Many long-time computer programmers were upset at this commercialization. In response, they began a number of endeavors to provide non-commercial alternatives to the commercial software. Foremost among these endeavors was the GNU (GNU's Not Unix) project, which evolved into the Free Software Foundation (FSF). Richard Stallman, the driving force behind GNU/FSF believed (and continues to believe) that software should be free (as in “freedom”). That is, if you own software, you should be free to use it as you wish, to modify it to make it do other things, and to share it with others. Stallman also believes strongly in community development, so a requirement of his free software is that you share any useful changes you make with the community.
The GNU project led to the development of Linux, one of the first free, widely-used operating systems for personal computers. It also led to the more general Open Source movement, which follows many of the tenets of the FSF (particularly the distribution of the source code of software, so that you can modify it), but permits a bit more of a commercial spin on those tenets.
While Linux is clearly one of the great successes of the open source movement, there have been many others. For example, the Apache Web Server is an open source project that provides the most popular Web Server and the MySQL project provides an open-source database management system. One of Grinnell's spam filtering systems is also open source software.
The Free Software Foundation continues to take the lead in many projects. Many of the compilers (the programs that programmers use to build programs) used today are FSF products. The Gnome graphical user interface that we use in MathLAN (the thing that provides windows and icons on our Linux boxes) is an FSF product. The FSF also produces alternatives to many commercial applications.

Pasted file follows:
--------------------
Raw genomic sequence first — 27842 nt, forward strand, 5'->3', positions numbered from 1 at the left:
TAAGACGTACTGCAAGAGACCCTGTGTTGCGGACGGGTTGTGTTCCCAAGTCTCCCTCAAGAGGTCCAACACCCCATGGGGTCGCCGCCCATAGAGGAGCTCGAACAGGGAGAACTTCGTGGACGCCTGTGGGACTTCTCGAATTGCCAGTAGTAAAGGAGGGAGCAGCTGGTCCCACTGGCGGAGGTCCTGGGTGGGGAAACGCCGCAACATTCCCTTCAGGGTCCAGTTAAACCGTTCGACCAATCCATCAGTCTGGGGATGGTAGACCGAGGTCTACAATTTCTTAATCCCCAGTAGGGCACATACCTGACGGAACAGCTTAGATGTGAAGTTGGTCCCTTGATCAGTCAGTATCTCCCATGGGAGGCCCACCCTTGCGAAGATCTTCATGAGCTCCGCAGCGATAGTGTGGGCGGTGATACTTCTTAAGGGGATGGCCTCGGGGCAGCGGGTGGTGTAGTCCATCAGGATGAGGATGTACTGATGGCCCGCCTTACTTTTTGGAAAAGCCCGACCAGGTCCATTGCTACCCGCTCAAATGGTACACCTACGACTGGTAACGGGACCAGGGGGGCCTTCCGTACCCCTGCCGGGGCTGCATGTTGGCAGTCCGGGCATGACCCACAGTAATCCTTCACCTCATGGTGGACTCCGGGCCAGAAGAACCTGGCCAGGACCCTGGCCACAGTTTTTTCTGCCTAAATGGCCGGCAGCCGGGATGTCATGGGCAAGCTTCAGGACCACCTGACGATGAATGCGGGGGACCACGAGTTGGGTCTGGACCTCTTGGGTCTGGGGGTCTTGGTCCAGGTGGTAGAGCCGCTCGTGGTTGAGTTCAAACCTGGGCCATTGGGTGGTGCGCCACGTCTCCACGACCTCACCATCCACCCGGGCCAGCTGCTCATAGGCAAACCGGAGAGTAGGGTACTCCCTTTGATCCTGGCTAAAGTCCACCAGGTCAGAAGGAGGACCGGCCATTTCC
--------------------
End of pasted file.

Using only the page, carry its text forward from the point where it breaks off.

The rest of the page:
From your perspective, the most important aspect of open source software is probably that it's free (as in “free beer”): You can get a copy from the Web without paying for it and you can legally use it. Eventually, it may become important that it's modifiable (if it doesn't do something you want it to do, you can change it yourself, hire someone else to change it for you, or rely on the community to change it). And, depending upon your perspective, it may become important that it's unrestricted (or “free as in freedom”). Some of you may already have a political perspective that supports such freedom. Others of you are likely to find it necessary. As commercial software increasingly makes decisions as to what you can and cannot do, you will find unrestricted software more convenient.